There’s no such thing as a free lunch, as they say. And reward card systems are no exception.
I can’t speak to all of them everywhere, but can say with confidence that broadly speaking, if you’re seemingly getting something for nothing — i.e. if a bank or grocery store chain offers you free points if you join their reward point system and use a card or scan a code with your purchases — it’s certain that you doing so is making more money for them than you’re earning/saving.
By them selling your growing profile to companies interested in advertising to you. This is from the playbook of what made the likes of Facebook the financial juggernaut that it is: You sign up on FB to connect with family and friends and people with common interests, and the whole time its background algorithm coding is watching every user very closely for everything they do, down to many data points collected in fractions of every second, to keep compiling extremely detailed data on everyone. Which Facebook then packages in myriad ways and sells to companies looking to advertise to even very specific profiles of its users.
Reward point systems can do much the same thing, if on a more shallow level of just your shopping and buying habits.
If you go shopping and pay for your order and leave, there’s not a ton that can be done to sell anyone that info: A person bought these items. But if you go shopping and scan your reward card and pay and leave, well now they know specifically who bought specifically what. They can pair you with those items to create a profile of who you are. Repeated use builds up that profile for each reward point member. That profile information can then be packaged by the likes of grocery stores and sold to, for instance, brands you often buy, or to producers of categories of items you buy, who then know that you specifically buy that particular items with X frequency, and thus, that you may be interested in this other item they sell. Or on a larger scale with more profile data of more reward point users, would know if your region would be a prime target for sales of certain items to boost sales.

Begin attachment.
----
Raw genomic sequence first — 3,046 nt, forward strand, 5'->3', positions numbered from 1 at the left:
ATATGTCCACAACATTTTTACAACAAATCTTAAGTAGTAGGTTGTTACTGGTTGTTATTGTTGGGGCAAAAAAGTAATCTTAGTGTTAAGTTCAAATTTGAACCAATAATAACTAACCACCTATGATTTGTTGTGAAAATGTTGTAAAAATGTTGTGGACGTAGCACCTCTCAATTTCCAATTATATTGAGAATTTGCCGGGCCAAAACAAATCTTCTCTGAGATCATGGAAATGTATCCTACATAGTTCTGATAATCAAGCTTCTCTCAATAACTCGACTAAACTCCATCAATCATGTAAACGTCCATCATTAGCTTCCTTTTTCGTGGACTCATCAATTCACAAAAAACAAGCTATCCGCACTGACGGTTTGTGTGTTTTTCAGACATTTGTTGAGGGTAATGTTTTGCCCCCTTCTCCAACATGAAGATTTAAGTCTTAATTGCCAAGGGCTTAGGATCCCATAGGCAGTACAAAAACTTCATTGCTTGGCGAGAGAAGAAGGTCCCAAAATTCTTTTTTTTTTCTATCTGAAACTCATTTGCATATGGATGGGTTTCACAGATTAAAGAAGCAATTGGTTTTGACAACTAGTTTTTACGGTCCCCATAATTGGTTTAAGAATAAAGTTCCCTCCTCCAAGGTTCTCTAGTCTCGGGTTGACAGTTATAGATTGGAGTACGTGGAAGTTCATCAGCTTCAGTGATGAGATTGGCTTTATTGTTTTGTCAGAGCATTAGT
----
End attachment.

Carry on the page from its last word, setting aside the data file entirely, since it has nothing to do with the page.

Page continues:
So yes, you’ll get reward points for belonging to that, for instance, grocery store chain’s point system. But what they give you in exchange doesn’t come near the amount they’re making on the side by being able to sell data about you to third parties.
People sometimes overlook the power of third parties knowing what their actions and purchases are. And while you, as one person, may not be worth much to anyone, that data collected about a lot of you — hundreds of thousands, or millions or (like Facebook) billions of users — is extremely valuable these days. I’ve mentioned in the past that Facebook alone earns more money yearly than all of Canada’s banks combined. And all they’re selling is very packages of very detailed data of its users to advertisers.
Even on far smaller scales than Facebook, some of this background data collecting and selling has gotten companies into trouble. In the last few years, Tim Hortons was discovered to have set their phone apps — recommended as the go-to option for using their reward points — to track users’ movements and locations even when the app wasn’t running. That’s a huge privacy infraction that they frankly got a slap on the wrist over: Literally the legal fine was to give every app user a free drink and donut of their choice. Other reward point systems have been demonstrated to just be playing dirty with what can be earned with their points. AirMiles, perhaps the best-known stand-alone reward point organization, was proven to be pulling a classic bait-and-switch scheme: It would show users online what kind of tempting items could be purchased on the next tier of reward points, only to have those items disappear completely and become unavailable once the users achieved that next level… but then showing them what even more tempting things they could get on their next level…